Sometimes we just needed to spend all night in a stinking alley with one flickering light above us, the smell of piss wafting through the air, 20 or so sports goths sitting on the cobblestones, swapping the same lighter back and forth. Others catching their breath drenched in sweat. Standing up to hug a mate that’s just around the corner dressed up in leather and mesh (classic), another friend dressed in one looped metal chord, everything else nipped and tucked to perfection.

After a week of trying to move past the walls of this world that squeezed tighter and tighter as each day would pass, and somehow pushing people further apart from each other, I would love to go to hugs and kisses on Friday or Saturday night, or both, or all the way through. I would go there just to catch my breath and then dance till I was breathless. It was on that dance floor that I felt like I regained a sense of myself, and embody whatever I wanted to be, be tongue in cheek or sexy or reserved, playful. That fluidity I craved but often couldn’t release. So much of what was shed on that dance floor was shame and insecurity that was projected onto us. And we all grappled with that outwardly and honestly.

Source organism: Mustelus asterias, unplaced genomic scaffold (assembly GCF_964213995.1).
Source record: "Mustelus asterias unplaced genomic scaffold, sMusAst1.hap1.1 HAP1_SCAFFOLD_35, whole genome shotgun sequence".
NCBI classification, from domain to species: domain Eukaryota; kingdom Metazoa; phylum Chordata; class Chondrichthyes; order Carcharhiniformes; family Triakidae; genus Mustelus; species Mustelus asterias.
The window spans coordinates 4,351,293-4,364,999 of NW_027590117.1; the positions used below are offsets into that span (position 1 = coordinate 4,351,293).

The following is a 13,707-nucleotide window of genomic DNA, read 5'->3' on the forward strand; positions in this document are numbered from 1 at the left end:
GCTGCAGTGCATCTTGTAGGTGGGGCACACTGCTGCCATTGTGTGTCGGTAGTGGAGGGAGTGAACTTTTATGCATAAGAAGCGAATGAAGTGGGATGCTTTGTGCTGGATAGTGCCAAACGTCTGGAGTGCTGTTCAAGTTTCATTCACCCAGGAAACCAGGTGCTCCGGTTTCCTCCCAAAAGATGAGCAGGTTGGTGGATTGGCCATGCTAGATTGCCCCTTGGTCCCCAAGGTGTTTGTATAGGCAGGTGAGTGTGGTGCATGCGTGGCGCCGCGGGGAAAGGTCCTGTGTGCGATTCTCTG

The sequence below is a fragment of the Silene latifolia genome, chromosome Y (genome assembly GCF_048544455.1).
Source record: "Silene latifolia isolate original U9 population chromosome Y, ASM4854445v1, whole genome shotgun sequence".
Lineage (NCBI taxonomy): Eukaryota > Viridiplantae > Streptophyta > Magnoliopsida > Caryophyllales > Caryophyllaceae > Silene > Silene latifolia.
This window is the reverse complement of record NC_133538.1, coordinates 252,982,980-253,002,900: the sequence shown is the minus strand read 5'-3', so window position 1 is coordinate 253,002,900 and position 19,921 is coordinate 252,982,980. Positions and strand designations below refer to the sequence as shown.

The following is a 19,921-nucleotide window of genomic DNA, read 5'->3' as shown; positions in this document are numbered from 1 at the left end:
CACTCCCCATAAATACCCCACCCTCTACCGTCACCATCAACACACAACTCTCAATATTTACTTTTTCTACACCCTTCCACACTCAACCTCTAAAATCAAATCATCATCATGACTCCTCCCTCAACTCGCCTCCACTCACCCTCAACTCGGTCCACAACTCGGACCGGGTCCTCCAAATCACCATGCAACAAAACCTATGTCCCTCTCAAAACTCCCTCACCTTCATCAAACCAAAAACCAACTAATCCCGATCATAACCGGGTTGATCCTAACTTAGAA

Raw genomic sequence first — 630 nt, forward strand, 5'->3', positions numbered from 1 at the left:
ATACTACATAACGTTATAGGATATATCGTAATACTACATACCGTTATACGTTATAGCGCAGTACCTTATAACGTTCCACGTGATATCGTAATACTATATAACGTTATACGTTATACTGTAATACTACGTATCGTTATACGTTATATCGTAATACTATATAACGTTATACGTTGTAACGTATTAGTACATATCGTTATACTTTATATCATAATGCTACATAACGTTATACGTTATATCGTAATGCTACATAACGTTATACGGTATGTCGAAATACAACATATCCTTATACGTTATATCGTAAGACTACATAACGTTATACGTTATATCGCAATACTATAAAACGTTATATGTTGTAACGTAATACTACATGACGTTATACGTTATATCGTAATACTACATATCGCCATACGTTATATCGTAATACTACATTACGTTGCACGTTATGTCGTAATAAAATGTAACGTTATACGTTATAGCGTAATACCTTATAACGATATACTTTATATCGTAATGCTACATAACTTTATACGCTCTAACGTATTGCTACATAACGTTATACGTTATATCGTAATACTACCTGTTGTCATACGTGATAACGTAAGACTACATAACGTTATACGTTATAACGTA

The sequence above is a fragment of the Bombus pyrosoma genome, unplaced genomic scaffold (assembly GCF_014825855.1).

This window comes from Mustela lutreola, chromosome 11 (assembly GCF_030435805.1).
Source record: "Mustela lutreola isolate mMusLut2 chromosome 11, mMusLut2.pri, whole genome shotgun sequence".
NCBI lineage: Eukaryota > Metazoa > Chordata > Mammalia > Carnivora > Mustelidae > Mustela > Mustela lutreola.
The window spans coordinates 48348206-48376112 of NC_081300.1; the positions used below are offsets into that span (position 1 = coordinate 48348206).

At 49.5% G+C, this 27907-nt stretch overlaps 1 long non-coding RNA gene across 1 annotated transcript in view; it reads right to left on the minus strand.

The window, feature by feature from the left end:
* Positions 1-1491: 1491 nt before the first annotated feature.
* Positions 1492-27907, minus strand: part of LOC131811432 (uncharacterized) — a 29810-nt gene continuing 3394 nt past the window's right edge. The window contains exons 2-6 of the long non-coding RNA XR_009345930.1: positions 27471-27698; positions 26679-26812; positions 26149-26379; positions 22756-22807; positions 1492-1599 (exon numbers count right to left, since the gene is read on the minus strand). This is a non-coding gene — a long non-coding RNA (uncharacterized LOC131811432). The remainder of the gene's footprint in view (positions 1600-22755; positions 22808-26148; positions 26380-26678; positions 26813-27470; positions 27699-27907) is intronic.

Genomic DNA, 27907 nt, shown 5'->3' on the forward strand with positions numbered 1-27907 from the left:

It’s spaces like this that appear once in a while that are created by you and me being at the right place at the right time. With the right kinetic energy and feverish devotion. When even a dud night is a good night cause we’re all there. When we can properly feel joy or be an absolute hot mess.

They don’t happen by accident in an increasingly commercialised world, but also they’re not always intentional. Sometimes the world gives you a gap or an oversight in the way things are “supposed to work” and that’s when you have to build something. Even if it’s ephemeral, it is integral and precious. It feels like joy, but actually, it feels like queerness. And you know what queerness feels like? Freedom.

Maeve: Thanks for listening. Please rate, review, and subscribe to the podcast, and if you enjoy Queerstories, please consider supporting the project for as little as $1 per month on Patreon. The link is in the episode description.

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Queerstories is produced by Maeve Marsden and recorded by wonderful technicians at events around the country. Editors and support crew have included Beth McMullen, Bryce Halliday, Ali Graham and Nikki Stevens.